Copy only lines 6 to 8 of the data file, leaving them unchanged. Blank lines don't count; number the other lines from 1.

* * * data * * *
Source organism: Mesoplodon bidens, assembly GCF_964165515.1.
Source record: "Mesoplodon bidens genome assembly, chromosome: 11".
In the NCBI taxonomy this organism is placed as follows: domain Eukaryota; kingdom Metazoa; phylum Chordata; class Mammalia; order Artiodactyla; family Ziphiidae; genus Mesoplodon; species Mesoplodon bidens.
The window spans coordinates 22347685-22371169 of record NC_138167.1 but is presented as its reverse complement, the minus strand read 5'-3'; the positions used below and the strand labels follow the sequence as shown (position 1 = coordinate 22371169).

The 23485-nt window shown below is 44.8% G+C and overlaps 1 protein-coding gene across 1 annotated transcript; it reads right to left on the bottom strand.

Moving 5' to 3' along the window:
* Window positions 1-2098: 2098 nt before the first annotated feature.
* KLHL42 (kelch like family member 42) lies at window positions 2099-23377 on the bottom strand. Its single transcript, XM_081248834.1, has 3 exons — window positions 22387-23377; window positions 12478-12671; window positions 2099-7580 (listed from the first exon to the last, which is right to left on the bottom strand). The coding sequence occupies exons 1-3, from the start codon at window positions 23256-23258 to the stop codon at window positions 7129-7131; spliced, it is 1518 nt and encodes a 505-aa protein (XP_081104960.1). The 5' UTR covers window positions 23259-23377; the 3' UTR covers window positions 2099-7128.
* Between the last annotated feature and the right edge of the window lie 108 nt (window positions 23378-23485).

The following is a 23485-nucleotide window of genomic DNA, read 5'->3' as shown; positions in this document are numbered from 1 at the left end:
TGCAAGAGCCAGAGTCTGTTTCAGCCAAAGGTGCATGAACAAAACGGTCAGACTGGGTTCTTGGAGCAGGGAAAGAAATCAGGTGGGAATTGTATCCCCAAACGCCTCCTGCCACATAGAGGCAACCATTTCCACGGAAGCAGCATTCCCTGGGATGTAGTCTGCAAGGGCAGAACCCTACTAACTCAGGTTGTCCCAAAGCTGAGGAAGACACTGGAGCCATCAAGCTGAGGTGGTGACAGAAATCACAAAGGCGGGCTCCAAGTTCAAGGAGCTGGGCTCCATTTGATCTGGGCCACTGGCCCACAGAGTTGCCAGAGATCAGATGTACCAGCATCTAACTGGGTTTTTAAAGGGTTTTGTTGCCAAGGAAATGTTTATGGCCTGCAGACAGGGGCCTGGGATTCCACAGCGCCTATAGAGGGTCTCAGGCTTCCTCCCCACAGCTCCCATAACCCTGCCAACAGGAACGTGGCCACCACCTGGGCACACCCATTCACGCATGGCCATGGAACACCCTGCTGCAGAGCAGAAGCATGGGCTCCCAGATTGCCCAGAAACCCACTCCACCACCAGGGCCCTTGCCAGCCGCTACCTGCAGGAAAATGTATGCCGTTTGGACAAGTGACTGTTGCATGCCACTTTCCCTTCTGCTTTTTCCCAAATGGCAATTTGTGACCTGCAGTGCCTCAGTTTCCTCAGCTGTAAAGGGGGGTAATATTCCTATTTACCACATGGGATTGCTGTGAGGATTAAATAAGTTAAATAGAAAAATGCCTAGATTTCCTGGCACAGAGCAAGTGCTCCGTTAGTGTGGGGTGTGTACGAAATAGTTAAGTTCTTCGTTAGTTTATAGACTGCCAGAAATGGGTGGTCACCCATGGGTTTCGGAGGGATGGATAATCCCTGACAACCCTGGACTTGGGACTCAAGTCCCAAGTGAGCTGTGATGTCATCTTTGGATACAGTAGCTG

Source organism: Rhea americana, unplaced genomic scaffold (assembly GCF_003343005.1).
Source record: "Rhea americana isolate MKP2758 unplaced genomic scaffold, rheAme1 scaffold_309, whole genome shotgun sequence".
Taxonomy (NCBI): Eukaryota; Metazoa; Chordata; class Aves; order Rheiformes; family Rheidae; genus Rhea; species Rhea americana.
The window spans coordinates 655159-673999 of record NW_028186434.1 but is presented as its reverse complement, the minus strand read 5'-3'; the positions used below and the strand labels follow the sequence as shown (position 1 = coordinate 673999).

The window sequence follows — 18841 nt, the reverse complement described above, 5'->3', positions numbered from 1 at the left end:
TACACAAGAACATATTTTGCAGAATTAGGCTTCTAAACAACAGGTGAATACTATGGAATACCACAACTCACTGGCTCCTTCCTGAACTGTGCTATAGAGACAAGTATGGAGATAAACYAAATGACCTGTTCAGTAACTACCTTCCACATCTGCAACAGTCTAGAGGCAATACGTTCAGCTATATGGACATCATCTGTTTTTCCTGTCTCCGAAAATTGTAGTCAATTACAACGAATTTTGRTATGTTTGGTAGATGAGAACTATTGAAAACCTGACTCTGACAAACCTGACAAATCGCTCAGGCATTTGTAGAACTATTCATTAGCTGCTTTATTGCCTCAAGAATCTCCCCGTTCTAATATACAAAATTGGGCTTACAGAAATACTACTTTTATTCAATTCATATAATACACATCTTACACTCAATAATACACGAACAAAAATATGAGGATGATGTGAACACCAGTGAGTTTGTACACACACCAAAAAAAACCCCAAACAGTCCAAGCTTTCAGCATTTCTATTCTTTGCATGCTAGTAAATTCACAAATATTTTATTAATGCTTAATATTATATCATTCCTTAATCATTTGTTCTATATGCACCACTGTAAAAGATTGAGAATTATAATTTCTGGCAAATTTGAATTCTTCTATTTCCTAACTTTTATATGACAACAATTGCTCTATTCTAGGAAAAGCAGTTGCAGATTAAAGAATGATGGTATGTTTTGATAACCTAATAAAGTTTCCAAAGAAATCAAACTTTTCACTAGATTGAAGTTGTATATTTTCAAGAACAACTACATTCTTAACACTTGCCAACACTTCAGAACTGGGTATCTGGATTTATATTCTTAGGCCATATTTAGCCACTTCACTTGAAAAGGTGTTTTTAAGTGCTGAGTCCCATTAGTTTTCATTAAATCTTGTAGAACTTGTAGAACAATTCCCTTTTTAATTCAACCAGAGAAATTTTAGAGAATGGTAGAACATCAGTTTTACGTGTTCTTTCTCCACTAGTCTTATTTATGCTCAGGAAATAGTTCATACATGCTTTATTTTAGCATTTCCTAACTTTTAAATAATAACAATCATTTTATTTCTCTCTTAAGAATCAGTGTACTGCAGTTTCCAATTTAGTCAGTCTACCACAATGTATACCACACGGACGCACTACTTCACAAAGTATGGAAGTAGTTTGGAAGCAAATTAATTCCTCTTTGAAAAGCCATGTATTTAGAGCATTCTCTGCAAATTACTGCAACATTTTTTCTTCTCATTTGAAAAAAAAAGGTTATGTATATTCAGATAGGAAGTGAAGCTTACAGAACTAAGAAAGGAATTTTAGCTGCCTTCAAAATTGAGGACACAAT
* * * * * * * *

Moving 5' to 3' along the window:
* Window positions 1-2098: 2098 nt before the first annotated feature.
* KLHL42 (kelch like family member 42) lies at window positions 2099-23377 on the bottom strand. Its single transcript, XM_081248834.1, has 3 exons — window positions 22387-23377; window positions 12478-12671; window positions 2099-7580 (listed from the first exon to the last, which is right to left on the bottom strand). The coding sequence occupies exons 1-3, from the start codon at window positions 23256-23258 to the stop codon at window positions 7129-7131; spliced, it is 1518 nt and encodes a 505-aa protein (XP_081104960.1). The 5' UTR covers window positions 23259-23377; the 3' UTR covers window positions 2099-7128.